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Sumayya

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WARNING: SOME IMAGES CONTAIN GRAPHIC CONTENT OR NUDITY
From the uprisings across the Arab world to the devastating earthquake, tsunami and nuclear disaster in Japan, there was no lack of news in 2011. Reuters photographers covered the breaking news events as well as captured more intimate, personal stories. In this showcase, the photographers offer a behind the scenes account of the images that helped define the year.

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August was dominated by news of the fall of Tripoli, rioting in Britain, the aftermath of Hurricane Irene and the famine in the Horn of Africa. This selection of our top photos of the month includes these news stories alongside the IAAF championships in Daegu, Dominique Strauss-Kahn’s release and Thailand’s election of their first female prime minister. Warning: Graphic content

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WIDE-EYED
WIDE-EYED: Sumayya, 8, whose uncle, Imran Ali, was injured by gunmen, looked at him in a hospital in Karachi, Pakistan, Tuesday. The Muttahida Qaumi Movement, a political party, called a strike to protest the deaths of at least 96 people killed in the city in the past week. (Athar Hussain/Reuters)

PINNED DOWN
PINNED DOWN: Police officers arrested a protester on Market Street in San Francisco Monday. Dozens of people protested against the Bay Area Rapid Transit agency’s decision to shut down wireless service in its stations on Aug. 11 to quell a brewing protest that day. (Jeff Chiu/Associated Press)

SANDSTORM
SANDSTORM: Soldiers shielded themselves from sand as a helicopter transported their wounded comrades to a hospital in Kandahar, Afghanisan, Tuesday. At least three soldiers were wounded by an improvised explosive devise. (Johannes Eisele/Agence France-Presse/Getty Images)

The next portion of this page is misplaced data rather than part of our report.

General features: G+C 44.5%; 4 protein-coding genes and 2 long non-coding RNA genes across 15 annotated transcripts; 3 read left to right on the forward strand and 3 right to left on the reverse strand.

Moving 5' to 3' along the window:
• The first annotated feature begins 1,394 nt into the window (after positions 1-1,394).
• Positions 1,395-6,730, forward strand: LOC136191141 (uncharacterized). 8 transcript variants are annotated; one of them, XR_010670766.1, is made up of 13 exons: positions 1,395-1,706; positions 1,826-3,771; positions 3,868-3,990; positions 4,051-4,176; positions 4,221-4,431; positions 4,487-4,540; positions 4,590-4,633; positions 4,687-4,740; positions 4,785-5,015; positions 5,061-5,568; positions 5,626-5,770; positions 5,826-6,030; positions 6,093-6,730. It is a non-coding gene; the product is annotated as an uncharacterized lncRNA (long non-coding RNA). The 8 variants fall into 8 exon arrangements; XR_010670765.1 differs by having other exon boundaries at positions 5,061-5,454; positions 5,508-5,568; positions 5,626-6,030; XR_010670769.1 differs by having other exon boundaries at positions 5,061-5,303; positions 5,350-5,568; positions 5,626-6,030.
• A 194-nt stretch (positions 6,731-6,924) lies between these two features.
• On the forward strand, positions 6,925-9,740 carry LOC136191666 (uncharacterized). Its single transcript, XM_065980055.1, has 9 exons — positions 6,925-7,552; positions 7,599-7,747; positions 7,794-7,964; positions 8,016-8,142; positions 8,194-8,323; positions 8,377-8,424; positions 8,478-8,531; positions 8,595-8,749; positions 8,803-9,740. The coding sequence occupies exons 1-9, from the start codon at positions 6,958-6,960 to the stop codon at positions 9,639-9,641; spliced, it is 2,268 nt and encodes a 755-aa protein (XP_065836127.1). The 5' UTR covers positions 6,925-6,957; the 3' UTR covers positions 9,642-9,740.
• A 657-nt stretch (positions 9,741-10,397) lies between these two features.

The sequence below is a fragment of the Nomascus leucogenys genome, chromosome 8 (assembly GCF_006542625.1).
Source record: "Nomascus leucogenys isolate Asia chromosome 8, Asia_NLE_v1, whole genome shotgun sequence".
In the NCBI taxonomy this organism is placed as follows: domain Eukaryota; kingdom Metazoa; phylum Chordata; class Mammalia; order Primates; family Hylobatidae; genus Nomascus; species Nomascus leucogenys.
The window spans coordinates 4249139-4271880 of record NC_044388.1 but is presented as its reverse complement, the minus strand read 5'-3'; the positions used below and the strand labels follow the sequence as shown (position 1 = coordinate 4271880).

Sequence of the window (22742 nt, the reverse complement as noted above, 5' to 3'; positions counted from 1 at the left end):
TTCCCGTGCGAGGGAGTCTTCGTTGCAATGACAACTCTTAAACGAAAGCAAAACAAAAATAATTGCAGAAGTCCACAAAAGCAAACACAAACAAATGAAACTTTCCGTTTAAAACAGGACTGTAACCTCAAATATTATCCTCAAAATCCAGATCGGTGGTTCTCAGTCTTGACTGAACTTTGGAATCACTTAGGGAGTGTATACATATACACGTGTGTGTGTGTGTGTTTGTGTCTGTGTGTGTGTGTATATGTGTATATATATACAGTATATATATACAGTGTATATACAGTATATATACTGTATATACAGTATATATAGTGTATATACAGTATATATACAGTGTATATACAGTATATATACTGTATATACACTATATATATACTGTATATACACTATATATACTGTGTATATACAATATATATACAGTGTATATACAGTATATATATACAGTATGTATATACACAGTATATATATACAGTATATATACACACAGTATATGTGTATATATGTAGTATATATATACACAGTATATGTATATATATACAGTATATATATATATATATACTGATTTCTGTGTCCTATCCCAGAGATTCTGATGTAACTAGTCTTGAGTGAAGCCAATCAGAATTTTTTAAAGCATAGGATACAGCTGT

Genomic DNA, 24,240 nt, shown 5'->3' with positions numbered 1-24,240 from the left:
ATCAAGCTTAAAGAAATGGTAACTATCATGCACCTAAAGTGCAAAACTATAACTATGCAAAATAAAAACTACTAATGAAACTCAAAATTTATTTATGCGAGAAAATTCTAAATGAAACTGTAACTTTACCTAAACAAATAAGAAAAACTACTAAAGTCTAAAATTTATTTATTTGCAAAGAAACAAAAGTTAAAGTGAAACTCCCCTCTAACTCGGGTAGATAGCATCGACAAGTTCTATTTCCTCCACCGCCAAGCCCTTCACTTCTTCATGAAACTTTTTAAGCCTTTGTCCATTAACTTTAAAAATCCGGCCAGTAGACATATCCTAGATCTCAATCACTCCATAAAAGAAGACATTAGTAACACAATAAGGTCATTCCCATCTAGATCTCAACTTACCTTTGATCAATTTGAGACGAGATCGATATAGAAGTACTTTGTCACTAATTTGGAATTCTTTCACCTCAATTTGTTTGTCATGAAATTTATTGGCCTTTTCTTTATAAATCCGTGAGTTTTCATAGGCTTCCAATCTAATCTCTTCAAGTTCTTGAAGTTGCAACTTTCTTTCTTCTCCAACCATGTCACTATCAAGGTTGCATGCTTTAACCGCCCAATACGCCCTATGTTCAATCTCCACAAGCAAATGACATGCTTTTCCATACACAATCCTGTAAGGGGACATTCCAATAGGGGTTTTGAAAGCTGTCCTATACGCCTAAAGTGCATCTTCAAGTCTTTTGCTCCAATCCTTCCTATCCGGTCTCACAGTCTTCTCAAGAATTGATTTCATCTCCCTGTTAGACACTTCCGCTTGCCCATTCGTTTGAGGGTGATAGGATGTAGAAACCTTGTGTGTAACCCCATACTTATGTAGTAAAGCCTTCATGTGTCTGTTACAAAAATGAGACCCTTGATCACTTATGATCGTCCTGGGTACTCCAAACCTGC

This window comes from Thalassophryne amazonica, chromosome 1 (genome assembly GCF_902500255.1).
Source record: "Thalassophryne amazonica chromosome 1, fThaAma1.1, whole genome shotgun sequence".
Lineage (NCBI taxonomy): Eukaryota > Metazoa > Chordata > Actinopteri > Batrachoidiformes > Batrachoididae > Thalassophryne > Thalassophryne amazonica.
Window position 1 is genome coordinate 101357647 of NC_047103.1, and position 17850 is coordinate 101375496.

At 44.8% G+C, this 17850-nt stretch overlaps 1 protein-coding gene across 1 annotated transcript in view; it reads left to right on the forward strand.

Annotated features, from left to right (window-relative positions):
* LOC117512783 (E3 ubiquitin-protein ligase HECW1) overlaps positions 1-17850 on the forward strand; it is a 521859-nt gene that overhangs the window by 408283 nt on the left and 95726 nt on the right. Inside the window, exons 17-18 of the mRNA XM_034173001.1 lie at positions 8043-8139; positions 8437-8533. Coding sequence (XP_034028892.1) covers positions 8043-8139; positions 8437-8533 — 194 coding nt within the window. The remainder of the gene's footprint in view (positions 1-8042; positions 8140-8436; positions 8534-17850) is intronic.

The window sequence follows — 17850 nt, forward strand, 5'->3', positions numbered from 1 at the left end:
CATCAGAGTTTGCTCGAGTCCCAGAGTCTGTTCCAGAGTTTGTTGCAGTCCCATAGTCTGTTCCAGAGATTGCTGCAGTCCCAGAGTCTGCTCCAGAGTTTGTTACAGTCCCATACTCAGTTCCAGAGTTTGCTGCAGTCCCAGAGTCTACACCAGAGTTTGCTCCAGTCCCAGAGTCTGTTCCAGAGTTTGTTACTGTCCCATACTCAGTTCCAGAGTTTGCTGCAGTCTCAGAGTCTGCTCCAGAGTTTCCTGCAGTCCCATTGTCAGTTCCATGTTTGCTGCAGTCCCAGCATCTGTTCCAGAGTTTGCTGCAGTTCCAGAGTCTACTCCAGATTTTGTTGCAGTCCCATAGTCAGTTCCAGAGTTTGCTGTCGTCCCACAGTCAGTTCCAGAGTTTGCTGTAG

STATION STRESS
STATION STRESS: A mother held her daughter as people scrambled into the Pasar Senen train station Tuesday in Jakarta, Indonesia, to begin their journey back to their hometowns for the Muslim Eid al-Fitr holiday. (Beawiharta/Reuters)

FLOATING ALONG
FLOATING ALONG: Rattanaporn,13, floated on a street near her home Tuesday in Phinchit, Thailand, after the Yom River overflowed. Dozens of people have died in flooding. (Paula Bronstein /Getty Images)

LOTUS SHADE
LOTUS SHADE: Girls rode their bicycles with lotus leaves keeping their heads cool in Shaoxing, Zhejiang Province, China, Monday. (ChinaFotoPress/Zuma Press)

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Athar Hussain / Reuters

Eight-year-old Sumayya, whose uncle, Imran Ali, was injured in a shootout by unidentified gunmen, looks at him as he is brought to a hospital for treatment in Karachi, Pakistan, on August 23.

Athar Hussain / Reuters

A man rides a donkey-cart on the deserted streets during a strike in Karachi on August 23. Karachi faced a complete shutdown on Tuesday after the Muttahida Qaumi Movement (MQM) announced that a day of mourning would be observed against the ongoing wave of violence that has claimed nearly 100 lives in less than a week, local media reported.

David R Arnott writes

Karachi, a city of 18 million people, ground to a halt Tuesday, with most residents staying off the streets after a political party called a strike to protest the deaths of at least 96 people killed in the past week, the AP reported.

Yet the violence shows few signs of abating. Police chief Saud Mirza told the AP that the bodies of 10 more people were found overnight, some of them stuffed in bloody sacks. Read the full story.

Also on PhotoBlog: August 18 - Wave of violence in Karachi kills 39 in two days.

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